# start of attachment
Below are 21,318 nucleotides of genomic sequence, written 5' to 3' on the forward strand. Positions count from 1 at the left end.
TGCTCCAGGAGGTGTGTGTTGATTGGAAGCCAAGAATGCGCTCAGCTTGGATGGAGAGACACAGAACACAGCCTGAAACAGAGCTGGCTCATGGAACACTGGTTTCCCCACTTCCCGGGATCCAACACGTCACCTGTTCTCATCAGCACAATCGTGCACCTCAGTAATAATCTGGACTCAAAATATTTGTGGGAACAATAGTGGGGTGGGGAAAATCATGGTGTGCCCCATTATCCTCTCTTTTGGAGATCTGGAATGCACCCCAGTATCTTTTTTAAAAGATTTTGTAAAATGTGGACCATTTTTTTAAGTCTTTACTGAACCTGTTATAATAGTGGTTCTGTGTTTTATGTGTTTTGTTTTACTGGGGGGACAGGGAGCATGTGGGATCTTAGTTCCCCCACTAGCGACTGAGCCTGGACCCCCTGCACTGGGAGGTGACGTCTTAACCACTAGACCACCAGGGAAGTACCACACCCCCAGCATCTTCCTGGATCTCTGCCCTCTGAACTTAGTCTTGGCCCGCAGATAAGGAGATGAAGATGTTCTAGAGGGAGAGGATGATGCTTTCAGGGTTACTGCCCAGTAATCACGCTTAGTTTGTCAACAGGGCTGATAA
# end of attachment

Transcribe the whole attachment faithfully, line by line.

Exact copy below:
Below are 21,318 nucleotides of genomic sequence, written 5' to 3' on the forward strand. Positions count from 1 at the left end.
TGCTCCAGGAGGTGTGTGTTGATTGGAAGCCAAGAATGCGCTCAGCTTGGATGGAGAGACACAGAACACAGCCTGAAACAGAGCTGGCTCATGGAACACTGGTTTCCCCACTTCCCGGGATCCAACACGTCACCTGTTCTCATCAGCACAATCGTGCACCTCAGTAATAATCTGGACTCAAAATATTTGTGGGAACAATAGTGGGGTGGGGAAAATCATGGTGTGCCCCATTATCCTCTCTTTTGGAGATCTGGAATGCACCCCAGTATCTTTTTTAAAAGATTTTGTAAAATGTGGACCATTTTTTTAAGTCTTTACTGAACCTGTTATAATAGTGGTTCTGTGTTTTATGTGTTTTGTTTTACTGGGGGGACAGGGAGCATGTGGGATCTTAGTTCCCCCACTAGCGACTGAGCCTGGACCCCCTGCACTGGGAGGTGACGTCTTAACCACTAGACCACCAGGGAAGTACCACACCCCCAGCATCTTCCTGGATCTCTGCCCTCTGAACTTAGTCTTGGCCCGCAGATAAGGAGATGAAGATGTTCTAGAGGGAGAGGATGATGCTTTCAGGGTTACTGCCCAGTAATCACGCTTAGTTTGTCAACAGGGCTGATAA